Whilst others, who ne'er knew a burden like to mine, Delight in fortune fair, untroubled nor dismayed.
They take their ease of life and eat and drink at Will, With affluence and power by favouring Fate purveyed;
Yet am I like to these and they are like to me, And of a drop of sperm each living soul is made.
Natheless. 'twixt them and me a difference there is, As 'twere 'twixt vinegar and wine, when all is said.
Yet, nowise, O my God, I think to rail at Thee; Thou'rt wise and just Thy sway and none may Thee upbraid.
When he had made an end of his verses, he took up his burden and was about to fare on, when there came forth the gate to him a little fair-faced page, well-shaped and richly clad, who caught him by the hand, saying, 'Come in and speak with my lord, for he calls for thee.' The porter would have excused himself, but the page would take no refusal; so he left his load with the doorkeeper in the vestibule and followed the boy into the house, which he found goodly of ordinance and full of majesty and cheer, till he brought him to a vast and splendid saloon, wherein he saw a company of nobles and great lords, seated, each according to his rank, at tables heaped with all manner flowers and sweet-scented herbs, besides great plenty of rich meats and fruits and confections and wines of the choicest vintages. There also were fair maids, singing and playing upon instruments of music, and in the highest room sat a man of reverend and majestic aspect, whose cheeks hoariness had smitten, and he was well-made and fair of favour, stately of aspect and full of gravity and venerance and dignity.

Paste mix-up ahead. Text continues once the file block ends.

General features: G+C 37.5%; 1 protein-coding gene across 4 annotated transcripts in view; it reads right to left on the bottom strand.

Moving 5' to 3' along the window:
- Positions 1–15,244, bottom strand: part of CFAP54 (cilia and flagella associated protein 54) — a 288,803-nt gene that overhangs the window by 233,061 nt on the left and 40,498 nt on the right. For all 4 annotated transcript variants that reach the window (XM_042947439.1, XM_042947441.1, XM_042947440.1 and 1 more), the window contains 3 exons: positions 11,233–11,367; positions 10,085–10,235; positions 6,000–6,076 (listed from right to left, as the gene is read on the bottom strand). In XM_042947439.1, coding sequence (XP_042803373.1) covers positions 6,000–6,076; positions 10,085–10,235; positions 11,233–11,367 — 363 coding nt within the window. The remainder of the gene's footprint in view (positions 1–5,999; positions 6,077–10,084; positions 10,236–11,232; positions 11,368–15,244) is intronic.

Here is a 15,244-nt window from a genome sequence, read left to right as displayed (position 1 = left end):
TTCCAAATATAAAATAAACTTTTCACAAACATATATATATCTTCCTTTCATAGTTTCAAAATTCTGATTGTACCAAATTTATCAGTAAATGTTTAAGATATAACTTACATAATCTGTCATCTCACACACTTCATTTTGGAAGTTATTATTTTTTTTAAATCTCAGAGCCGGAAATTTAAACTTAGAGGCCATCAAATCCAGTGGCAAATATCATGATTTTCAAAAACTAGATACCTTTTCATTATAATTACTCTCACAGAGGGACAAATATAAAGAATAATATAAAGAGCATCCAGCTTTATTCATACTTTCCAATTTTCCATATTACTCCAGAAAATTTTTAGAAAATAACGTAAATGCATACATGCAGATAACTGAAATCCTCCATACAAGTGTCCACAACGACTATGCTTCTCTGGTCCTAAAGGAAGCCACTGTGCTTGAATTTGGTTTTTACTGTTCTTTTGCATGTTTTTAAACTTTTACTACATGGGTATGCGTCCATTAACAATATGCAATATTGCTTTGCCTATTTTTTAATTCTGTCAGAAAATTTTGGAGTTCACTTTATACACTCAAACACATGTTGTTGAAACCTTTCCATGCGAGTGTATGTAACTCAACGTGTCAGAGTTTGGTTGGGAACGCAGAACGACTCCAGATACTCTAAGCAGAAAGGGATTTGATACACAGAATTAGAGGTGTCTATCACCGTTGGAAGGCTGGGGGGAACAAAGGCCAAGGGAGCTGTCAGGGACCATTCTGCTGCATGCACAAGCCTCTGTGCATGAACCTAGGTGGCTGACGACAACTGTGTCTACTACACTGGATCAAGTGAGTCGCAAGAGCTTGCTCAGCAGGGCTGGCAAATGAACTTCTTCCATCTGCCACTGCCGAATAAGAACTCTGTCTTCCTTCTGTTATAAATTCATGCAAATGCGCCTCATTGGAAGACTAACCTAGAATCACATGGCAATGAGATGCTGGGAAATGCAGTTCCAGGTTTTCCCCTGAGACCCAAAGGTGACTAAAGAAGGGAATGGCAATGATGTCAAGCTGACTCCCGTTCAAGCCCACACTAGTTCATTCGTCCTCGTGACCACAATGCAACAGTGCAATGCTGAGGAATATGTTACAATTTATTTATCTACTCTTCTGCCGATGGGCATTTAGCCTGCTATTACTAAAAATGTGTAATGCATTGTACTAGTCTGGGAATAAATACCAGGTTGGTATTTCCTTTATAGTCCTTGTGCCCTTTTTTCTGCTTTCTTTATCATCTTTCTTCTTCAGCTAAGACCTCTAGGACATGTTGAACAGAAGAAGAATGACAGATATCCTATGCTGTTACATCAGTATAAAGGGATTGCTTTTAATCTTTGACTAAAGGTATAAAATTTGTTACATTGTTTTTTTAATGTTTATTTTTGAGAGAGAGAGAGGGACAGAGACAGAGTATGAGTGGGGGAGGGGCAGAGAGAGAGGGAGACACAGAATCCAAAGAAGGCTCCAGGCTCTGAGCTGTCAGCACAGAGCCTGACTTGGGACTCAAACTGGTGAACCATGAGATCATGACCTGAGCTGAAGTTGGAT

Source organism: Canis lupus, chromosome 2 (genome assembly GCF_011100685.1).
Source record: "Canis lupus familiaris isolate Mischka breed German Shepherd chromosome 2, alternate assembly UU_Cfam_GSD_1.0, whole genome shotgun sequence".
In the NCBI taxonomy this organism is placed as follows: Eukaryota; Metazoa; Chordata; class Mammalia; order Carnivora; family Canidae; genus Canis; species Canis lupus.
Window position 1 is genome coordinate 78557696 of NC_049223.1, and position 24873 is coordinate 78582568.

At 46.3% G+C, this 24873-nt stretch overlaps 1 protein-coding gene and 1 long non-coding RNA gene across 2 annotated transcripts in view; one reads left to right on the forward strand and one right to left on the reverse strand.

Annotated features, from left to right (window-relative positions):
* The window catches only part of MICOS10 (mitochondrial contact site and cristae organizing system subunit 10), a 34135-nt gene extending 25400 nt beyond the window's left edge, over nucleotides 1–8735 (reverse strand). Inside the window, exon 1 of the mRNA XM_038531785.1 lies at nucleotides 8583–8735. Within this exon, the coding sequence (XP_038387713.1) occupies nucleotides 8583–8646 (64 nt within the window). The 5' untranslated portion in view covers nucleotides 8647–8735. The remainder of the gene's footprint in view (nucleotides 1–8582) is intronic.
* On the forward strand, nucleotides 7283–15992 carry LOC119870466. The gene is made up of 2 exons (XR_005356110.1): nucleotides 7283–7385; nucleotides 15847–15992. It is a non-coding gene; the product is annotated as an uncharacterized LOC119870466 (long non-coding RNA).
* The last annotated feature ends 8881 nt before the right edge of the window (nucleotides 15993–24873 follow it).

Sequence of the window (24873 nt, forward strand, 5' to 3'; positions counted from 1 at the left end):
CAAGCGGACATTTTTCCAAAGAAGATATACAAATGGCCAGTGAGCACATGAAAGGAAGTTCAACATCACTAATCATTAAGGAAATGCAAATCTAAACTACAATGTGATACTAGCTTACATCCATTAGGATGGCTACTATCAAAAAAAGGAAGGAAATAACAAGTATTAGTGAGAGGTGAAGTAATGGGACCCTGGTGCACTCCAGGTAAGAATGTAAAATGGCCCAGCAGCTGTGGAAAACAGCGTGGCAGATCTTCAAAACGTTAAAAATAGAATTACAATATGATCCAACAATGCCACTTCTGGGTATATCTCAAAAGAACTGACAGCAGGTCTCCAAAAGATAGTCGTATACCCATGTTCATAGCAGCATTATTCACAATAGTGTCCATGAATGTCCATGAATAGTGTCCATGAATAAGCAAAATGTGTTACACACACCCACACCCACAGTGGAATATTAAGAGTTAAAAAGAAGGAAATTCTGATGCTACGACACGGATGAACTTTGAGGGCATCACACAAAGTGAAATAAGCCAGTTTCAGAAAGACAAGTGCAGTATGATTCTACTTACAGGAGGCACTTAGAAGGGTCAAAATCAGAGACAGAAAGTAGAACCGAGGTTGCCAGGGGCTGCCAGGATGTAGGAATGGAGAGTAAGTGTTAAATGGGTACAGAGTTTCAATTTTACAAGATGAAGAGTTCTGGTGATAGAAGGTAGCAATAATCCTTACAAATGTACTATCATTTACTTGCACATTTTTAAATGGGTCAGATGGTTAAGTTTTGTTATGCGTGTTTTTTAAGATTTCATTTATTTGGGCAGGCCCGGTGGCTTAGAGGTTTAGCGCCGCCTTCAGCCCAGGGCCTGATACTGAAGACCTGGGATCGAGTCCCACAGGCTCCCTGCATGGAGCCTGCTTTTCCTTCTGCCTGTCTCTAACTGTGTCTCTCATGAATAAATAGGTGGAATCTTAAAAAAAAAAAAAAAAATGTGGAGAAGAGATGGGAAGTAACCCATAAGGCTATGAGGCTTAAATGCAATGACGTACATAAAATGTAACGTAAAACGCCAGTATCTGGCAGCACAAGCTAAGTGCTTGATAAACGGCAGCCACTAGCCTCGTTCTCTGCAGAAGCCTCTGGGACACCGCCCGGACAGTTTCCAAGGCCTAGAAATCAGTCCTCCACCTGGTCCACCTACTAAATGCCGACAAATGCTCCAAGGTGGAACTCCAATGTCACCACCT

The porter was confounded at that which he beheld and said in himself, 'By Allah, this must be either one of the pavilions of Paradise or some king's palace!' Then he saluted the company respectfully, wishing them all kinds of prosperity, and kissing the earth before them, stood in a humble attitude, with his head bowed down. The master of the house bade him draw near and be seated and bespoke him kindly, bidding him welcome. Then he set before him various kinds of rich and delicate meats, and the porter called upon the name of God and ate his fill, after which he exclaimed, 'Praised be God, come what may!' and washing his hands, returned thanks to the company for his entertainment. Quoth the host, 'Thou art welcome and thy day is a blessed one. But what is thy name and condition?' 'O my lord,' answered the other, 'my name is Sindbad the porter, and I carry folk's goods on my head for hire.' The host smiled and rejoined, 'Know, O porter, that my name is even as thine, for I am Sindbad the Sailor; and now I would have thee repeat to me the verses thou didst recite at the gate but now.' The porter was abashed and replied, 'God on thee! Excuse me, for toil and misery and lack of good teach a man ill manners and indiscretion.' 'Be not ashamed,' said the host; 'thou art become my brother; but repeat to me the verses, for they pleased me, when I heard thee recite them at the gate.' So the porter repeated the verses and they pleased the merchant, who said to him, 'Know, O porter, that my story is a wonderful one, and thou shalt hear all that befell me and all I underwent before I won to this state of prosperity and became stablished whereas thou seest me; for I came not to this high estate but after sore travail and great weariness and perils galore, and how much toil and trouble have I not suffered aforetime! Indeed, I have made seven voyages, by each of which hangs a marvellous history, such as confounds the reason, and all this came to pass by the decree of fortune and fore-ordained fate; for there is neither flight nor refuge from that which is written. Know, then, O my lords,' continued he, turning to his guests, 'that